Brain-machine interfaces: past, present and future

Mikhail A. Lebedev, Miguel A.L. Nicolelis

Результат исследований: Вклад в журналОбзорная статьярецензирование

1262 Цитирования (Scopus)

Аннотация

Since the original demonstration that electrical activity generated by ensembles of cortical neurons can be employed directly to control a robotic manipulator, research on brain-machine interfaces (BMIs) has experienced an impressive growth. Today BMIs designed for both experimental and clinical studies can translate raw neuronal signals into motor commands that reproduce arm reaching and hand grasping movements in artificial actuators. Clearly, these developments hold promise for the restoration of limb mobility in paralyzed subjects. However, as we review here, before this goal can be reached several bottlenecks have to be passed. These include designing a fully implantable biocompatible recording device, further developing real-time computational algorithms, introducing a method for providing the brain with sensory feedback from the actuators, and designing and building artificial prostheses that can be controlled directly by brain-derived signals. By reaching these milestones, future BMIs will be able to drive and control revolutionary prostheses that feel and act like the human arm.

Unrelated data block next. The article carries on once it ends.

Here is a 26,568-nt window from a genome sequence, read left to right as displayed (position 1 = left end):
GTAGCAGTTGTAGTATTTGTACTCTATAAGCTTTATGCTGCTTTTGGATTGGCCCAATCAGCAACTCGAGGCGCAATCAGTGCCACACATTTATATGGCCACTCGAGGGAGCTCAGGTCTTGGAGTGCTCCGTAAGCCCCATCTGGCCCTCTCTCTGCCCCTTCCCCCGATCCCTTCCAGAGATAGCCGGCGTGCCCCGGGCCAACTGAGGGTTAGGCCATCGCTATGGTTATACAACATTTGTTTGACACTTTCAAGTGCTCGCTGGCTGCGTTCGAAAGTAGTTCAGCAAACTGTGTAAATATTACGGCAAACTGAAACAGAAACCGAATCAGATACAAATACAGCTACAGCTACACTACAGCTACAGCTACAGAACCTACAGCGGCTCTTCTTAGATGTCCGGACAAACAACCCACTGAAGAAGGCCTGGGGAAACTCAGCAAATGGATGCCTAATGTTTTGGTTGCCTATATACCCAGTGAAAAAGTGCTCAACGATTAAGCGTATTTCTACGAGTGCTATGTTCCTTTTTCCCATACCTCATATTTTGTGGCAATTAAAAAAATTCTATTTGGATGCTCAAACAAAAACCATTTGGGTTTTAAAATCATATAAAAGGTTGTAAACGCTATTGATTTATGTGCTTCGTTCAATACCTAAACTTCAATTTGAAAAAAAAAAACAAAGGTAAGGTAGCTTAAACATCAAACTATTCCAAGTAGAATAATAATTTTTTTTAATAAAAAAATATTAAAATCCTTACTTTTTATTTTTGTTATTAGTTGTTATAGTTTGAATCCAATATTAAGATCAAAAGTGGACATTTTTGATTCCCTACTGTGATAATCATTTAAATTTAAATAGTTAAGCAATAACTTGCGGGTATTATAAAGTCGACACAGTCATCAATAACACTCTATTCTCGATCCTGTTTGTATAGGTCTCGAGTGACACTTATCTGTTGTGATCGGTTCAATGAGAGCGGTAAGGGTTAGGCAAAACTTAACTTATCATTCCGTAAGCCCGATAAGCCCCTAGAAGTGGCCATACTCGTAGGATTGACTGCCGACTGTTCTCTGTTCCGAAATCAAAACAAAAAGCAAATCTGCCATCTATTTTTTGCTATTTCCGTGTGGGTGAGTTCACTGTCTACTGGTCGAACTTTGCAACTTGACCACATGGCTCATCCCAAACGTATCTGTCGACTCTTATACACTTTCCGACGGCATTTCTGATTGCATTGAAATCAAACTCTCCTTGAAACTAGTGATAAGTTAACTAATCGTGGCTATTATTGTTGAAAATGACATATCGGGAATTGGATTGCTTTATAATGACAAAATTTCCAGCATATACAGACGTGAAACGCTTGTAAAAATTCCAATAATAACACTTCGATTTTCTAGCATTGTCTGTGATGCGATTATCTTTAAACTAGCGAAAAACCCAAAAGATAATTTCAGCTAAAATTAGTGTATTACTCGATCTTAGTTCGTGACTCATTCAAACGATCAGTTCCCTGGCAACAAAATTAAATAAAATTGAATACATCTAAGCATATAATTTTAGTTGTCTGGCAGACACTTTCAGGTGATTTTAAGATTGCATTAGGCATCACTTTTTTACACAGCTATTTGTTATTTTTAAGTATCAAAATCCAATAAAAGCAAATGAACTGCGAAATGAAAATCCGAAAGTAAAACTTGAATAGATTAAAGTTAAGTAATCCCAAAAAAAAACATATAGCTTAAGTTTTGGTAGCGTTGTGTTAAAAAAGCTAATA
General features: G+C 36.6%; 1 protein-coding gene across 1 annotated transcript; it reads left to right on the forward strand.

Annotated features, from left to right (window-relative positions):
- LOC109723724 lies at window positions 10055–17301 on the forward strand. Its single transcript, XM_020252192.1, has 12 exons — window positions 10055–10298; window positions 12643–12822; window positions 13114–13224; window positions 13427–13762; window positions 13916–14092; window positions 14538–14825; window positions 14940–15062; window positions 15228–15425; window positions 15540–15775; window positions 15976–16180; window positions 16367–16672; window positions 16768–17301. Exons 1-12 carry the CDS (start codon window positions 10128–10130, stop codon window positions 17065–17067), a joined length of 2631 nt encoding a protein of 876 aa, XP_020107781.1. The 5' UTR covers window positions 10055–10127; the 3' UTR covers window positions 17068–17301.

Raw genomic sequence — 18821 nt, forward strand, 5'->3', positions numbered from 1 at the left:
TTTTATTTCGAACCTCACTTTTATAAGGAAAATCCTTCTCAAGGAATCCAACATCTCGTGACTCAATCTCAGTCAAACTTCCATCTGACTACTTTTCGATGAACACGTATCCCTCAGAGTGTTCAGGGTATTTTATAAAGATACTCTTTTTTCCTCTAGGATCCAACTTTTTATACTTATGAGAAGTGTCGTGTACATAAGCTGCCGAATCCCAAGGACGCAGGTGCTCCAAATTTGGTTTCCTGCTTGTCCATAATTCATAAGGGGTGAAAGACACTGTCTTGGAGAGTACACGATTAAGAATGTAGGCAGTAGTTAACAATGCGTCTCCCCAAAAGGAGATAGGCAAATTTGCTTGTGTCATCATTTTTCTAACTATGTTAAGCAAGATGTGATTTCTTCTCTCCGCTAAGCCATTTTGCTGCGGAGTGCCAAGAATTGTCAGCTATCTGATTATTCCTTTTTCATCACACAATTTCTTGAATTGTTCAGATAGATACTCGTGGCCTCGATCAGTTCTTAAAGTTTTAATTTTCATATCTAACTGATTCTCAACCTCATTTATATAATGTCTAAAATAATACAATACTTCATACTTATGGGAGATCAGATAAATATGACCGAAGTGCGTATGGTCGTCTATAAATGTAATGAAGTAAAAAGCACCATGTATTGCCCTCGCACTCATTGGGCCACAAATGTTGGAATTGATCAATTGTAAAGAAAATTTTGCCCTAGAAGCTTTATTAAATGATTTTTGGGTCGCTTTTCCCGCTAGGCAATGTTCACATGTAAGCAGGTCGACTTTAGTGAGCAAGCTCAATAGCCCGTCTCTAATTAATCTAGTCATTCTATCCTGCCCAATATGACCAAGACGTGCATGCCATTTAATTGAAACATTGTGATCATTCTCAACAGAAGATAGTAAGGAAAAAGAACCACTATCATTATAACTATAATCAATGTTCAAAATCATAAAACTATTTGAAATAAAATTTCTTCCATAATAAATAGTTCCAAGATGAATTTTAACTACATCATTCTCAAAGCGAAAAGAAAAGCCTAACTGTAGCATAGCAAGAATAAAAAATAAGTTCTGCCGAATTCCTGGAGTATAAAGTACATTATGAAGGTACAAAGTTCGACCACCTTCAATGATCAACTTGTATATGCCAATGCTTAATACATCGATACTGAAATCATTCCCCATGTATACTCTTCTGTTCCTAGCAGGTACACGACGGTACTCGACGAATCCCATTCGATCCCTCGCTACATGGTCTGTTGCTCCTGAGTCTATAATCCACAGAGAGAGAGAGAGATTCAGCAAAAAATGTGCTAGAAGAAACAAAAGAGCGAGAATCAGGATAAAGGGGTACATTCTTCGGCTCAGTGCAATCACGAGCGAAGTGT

Язык оригиналаАнглийский
Страницы (с-по)536-546
Число страниц11
ЖурналTrends in Neurosciences
Том29
Номер выпуска9
DOI
СостояниеОпубликовано - сент. 2006
Опубликовано для внешнего пользованияДа

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